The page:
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Monday, Aug 19, 2019

As TMC bleeds in Bengal, CPI(M) reopens 70 offices in the state

Despit TMC leaders joining BJP, the CPI(M) eyed lost ground and has recaptured around 70 of its offices across West Bengal.

india Updated: May 30, 2019 12:57 IST
Tanmay Chatterjee
Tanmay Chatterjee
Hindustan Times, Kolkata
(PTI FILE)
         

Even as Trinamool Congress leaders made a beeline to join the BJP, the Communist Party of India (Marxist) eyed lost ground and has recaptured around 70 of its offices across West Bengal since the announcement of the Lok Sabha poll results earlier this month.

This comes as the two leading parties remained engaged in clashes and exchange of rhetoric in the state.

“The CPI(M) has around 1,000 party offices in Bengal. If you add the frontal organisations, the number will be around 3,000. Many of these were shut down during the Trinamool Congress regime,” a CPI(M) state committee member said on the condition of anonymity.

“However, more than 70 CPI(M) offices have been reopened. Most of these are in north Bengal and the western districts of Bankura and Purulia,” the member cited above said.

Thirty-nine of the 40 Left candidates, most of them from the CPI(M), lost their deposits. With no seat and around 7.5% of the votes, the Left recorded it worst show in the 2019 Lok Sabha elections. Incidentally, the Bharatiya Janata Party won seven Lok Sabha seats out of eight in north Bengal and gained substantially in the western districts.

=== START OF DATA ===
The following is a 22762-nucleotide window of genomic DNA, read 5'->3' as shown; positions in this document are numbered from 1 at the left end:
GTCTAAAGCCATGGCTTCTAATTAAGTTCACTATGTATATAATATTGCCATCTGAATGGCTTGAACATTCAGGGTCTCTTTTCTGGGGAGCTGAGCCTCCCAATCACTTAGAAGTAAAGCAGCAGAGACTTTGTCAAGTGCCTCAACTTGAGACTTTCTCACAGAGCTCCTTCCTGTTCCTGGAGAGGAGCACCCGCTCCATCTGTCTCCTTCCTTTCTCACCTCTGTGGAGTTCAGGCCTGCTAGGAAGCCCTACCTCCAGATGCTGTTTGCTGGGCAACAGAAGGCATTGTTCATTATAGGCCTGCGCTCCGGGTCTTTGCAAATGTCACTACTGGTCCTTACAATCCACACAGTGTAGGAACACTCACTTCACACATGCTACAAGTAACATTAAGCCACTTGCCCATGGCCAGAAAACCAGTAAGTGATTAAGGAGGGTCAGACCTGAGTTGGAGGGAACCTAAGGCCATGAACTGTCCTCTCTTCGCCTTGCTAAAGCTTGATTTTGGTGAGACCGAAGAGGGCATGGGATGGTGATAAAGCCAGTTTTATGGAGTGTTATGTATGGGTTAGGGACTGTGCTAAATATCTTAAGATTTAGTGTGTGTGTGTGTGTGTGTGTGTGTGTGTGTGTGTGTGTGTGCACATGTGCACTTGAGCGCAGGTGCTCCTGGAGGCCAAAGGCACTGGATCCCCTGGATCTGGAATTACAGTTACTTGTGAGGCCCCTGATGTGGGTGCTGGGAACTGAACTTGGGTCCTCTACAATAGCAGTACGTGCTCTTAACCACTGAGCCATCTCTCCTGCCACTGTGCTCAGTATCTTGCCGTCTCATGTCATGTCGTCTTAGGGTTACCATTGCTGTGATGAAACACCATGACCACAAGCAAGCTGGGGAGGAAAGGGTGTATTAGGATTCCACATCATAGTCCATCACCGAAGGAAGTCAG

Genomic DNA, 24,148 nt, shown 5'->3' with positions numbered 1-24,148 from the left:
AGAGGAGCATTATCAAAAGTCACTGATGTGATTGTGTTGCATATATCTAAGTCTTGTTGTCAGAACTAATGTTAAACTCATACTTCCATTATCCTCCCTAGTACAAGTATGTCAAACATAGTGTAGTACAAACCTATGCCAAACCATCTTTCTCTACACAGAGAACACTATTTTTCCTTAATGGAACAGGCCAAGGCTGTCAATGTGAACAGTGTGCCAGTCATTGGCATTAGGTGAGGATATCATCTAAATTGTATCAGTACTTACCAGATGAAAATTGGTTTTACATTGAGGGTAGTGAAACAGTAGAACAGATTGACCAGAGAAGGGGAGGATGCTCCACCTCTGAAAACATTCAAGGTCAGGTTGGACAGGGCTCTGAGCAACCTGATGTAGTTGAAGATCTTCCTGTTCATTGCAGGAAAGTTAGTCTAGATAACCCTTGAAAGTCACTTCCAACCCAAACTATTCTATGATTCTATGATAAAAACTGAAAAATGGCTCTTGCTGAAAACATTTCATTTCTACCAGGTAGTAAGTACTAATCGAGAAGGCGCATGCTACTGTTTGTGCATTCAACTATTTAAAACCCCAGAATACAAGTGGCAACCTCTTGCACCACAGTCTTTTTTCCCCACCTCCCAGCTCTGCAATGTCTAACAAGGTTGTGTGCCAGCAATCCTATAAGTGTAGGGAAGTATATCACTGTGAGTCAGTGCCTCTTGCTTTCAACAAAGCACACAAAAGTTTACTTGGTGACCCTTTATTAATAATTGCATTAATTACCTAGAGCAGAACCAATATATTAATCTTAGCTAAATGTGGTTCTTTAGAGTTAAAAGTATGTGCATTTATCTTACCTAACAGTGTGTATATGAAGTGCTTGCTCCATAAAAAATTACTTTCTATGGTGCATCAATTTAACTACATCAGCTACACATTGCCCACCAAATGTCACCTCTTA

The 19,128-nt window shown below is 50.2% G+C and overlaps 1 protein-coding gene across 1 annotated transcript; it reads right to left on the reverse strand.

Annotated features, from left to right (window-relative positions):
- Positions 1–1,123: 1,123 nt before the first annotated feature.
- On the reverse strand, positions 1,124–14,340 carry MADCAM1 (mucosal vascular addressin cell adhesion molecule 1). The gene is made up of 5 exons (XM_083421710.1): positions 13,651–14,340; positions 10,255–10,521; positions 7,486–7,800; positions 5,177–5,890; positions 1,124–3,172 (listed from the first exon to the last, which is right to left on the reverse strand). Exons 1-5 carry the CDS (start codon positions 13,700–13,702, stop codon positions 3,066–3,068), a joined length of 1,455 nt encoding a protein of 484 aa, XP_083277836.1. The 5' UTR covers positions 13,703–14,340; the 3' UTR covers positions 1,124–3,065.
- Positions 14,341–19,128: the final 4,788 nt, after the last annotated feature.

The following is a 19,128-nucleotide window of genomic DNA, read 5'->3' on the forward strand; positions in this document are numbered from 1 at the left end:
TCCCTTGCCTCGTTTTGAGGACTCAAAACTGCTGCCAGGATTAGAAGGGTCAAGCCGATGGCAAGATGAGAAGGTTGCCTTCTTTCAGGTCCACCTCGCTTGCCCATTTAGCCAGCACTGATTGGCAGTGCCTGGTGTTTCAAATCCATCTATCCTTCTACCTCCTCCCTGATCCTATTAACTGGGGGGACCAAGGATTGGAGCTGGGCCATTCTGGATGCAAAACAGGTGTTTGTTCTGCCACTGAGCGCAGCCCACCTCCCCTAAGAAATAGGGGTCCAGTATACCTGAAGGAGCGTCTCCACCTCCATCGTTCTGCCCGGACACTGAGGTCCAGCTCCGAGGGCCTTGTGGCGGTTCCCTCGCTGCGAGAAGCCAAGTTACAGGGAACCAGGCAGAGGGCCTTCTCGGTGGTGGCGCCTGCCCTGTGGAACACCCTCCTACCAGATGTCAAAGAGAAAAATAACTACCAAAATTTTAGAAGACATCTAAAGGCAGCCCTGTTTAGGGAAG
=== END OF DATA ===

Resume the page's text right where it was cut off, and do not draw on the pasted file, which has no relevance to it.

The CPI(M) denied reports that it was assisted by the BJP in claiming back the offices.

“Contrary to what has been reported by a section of media, the BJP did not help us reoccupy our offices. Our men are taking over on their own strength, no matter how small the number may be at this time. We are not a party to the conflict between TMC and BJP,” said CPI(M) state secretariat member Rabin Deb.

“Democracy in Bengal was destroyed by chief minister Mamata Banerjee and her trusted lieutenant Mukul Roy, who now leads the BJP’s election strategy in the state,” Deb added.

However, an analysis of the poll results made it apparent that on many seats grassroots-level Left workers and supporters voted for the BJP in large numbers, ensuring a rise in the vote share of the saffron party. The silent strategy to make the BJP stronger in West Bengal seems to have paid dividend for the CPI(M).

“After the CPI(M) came to power in Bengal in 1977, some Congress offices were shut down, or taken over by Left cadres. But the CPI(M) never throttled the opposition the way the TMC did,” said columnist and political commentator Suvashsis Maitra.

“During the Left regime, the Congress held on to several Lok Sabha, assembly, civic body and panchayat seats. The CPI(M) is recapturing its party offices because a void has been created,” Maitra added.

During its campaign for the Lok Sabha elections, the CPI(M) had announced that the BJP should be defeated to save India and that the TMC should be thwarted to protect West Bengal.

However, during the seven-phase polls, the CPI(M) leaders at the grassroots tacitly encouraged party workers and supporters to vote for the BJP so that the TMC no more remains the controlling force in the state.

“No matter how many offices it reoccupies, the CPI(M) is unlikely to gain in the 2021 assembly election because the voting pattern in the Lok Sabha polls makes it apparent that the concept of captive voters has become redundant in Bengal,” said Maitra.

“People in the state have started following the people of Kerala and Uttar Pradesh who don’t vote for one party consistently.”

First Published: May 30, 2019 12:56 IST

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